Space, the final frontier. According to Redshirt however, we will still have the same boring lives we lead now; going to work to perform some mundane task before returning home to sift through baby photos and cute cat compilations.
Redshirt is set in a world that borrows heavily from a popular sci-fi franchise where the live expectancy of the crew that wears a certain coloured uniform is minimal at best. You play the role of a young worker on a federation space station. A rookie that lives every aspect of their life through the social media juggernaut that is Spacebook. There really are no prizes as to what Social Media platform is being spoofed in this game.
After choosing your race, gender and a number of other features using the surprisingly in-depth character creator, you are shuttled off into your first day job of Transporter Room Clean-up Technician. Don’t worry, you don’t actually have to clean anything up as your working day is a vidi-printer styled overview of your tasks and relationships with your co-workers before returning home to visit the world of Social Media once again.
Spacebook serves as the main hub for the entire game. You are given a set number of “actions” with which you can message your established friends, invite people to events, send friends requests, study to further your career, etc. You also earn credits for working which you need to carefully save or spend in order to create further events, or buy items in the shops which increase your stats.
In its simplest form, Red Shirt is a game of watching meters, making social judgements (who is likely to die on away missions) and nurturing your social media circle (start a relationship with the manager of a department and you are a shoe-in for that promotion). While this comes down to purely where you are going to use your, often limited, actions there is something about it that makes you lose an hour when you only had five minutes spare.
The real draw here is the fact that Redshirt provides instant and tangible results for every single action you take. Every character within the game is a potential friend, all of which have their own unique set of interests. Once on your friend list every invite will have either a positive or negative on these characters whether you invite them or not, often forcing you into a choice between two “friends”.
Romantic interests come and go at an unbelievable speed in Redshirt; thus far I have had two partners killed on away missions, dumped one partner to start going out with the boss to secure a promotion, dumped my boss as I had gained the promotion, been dumped cos I took my partner to a burger bar rather than a vegetarian restaurant and finally, rather annoyingly, got dumped for not taking the latest love interest out enough, although we went out on a date every single day.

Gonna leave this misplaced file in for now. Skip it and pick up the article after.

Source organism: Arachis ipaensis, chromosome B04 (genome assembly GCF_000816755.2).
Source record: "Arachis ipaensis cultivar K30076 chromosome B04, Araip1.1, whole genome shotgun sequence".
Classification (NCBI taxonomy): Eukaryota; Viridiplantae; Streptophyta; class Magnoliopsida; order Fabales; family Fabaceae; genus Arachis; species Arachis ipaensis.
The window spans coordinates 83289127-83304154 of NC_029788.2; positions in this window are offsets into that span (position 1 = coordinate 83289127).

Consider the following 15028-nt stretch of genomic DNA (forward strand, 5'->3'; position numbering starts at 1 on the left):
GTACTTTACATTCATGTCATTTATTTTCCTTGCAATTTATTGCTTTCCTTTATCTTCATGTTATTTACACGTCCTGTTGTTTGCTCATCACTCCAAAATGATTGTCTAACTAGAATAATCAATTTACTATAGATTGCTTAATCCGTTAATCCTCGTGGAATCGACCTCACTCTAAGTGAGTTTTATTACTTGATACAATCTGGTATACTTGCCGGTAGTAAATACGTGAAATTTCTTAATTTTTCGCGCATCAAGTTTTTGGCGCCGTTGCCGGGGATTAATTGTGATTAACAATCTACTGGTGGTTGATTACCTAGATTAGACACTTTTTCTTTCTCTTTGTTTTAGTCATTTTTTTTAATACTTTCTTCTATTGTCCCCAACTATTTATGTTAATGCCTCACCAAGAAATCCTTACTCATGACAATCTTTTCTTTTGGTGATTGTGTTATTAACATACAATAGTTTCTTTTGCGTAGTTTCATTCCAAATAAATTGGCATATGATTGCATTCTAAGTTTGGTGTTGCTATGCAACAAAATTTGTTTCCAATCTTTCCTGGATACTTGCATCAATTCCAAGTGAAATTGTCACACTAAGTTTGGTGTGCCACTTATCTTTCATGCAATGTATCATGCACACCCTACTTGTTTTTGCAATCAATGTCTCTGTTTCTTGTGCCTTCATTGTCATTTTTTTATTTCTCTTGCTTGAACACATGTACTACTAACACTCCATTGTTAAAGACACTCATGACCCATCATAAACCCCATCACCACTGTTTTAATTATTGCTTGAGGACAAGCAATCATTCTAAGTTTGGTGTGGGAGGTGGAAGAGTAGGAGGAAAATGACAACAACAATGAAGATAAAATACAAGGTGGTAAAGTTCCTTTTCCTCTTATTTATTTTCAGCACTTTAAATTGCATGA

Lose a partner and you will also lose a friend – there are no friendly breakups in Redshirt – which means having to establish a friendship with other characters. Different people from different species have different views and attitudes to life which is where one of the challenges lies. Some people are “species-ist” – a nod to the casually racist you no doubt find on Facebook, some are greedy, some career driven, the occasional person is prone to anger or just simply as thick as the smoke in hell. Let’s be honest every single one of you has just thought of someone on your real life Facebook friend list for each of those descriptions didn’t you?
For the sci-fi geeks amongst us, Redshirt works well. All of the text is either from somewhere in the sci-fi universe or is a pop culture reference adapted to fit into a sci-fi world. Simply put, it’s fun, it’s geeky and that’s two ticks for me.
Redshirt’s lasting appeal however is firmly fixed in two aspects. It’s social commentary and that Spacebook is exactly what Facebook would be if Mark Zuckerberg implemented a levelling system with simple goals and social manipulation….ummm… I mean interaction being your main tactic.
That’s not to say there aren’t issues. There is nothing to the away missions. Literally. Occasionally you get to choose which of your fellow crew members dies but in the main you get a still picture, one sentence about today’s danger, and a growing list as the away team meets its maker.
The other major issue is that the role of web developer has not survived through the years and the interface of Spacebook is, at times convoluted and much harder to find the information, item or person than really needs to be.
Even with this in mind Redshirt is thoroughly entertaining, with the razor sharp teeth of its satire biting through at every conceivable opportunity. The puns are enjoyable and come at you at the speed of a Leslie Nielson movie. Once you play Redshirt you won’t be able to read a status update from your “too dumb to delete” friends without being reminded of the games digs and won’t be able to resist the urge to just have a quick five minute session of Spacebook.
MLG Rating: 7/10 Format: PC Release Date: 13/11/13
Disclosure: Midlife Gamer were provided a copy of Redshirt for review purposes. The title was reviewed over the course of 3 days on a PC. For more information on what our scores mean, plus details of our reviews policy, click here.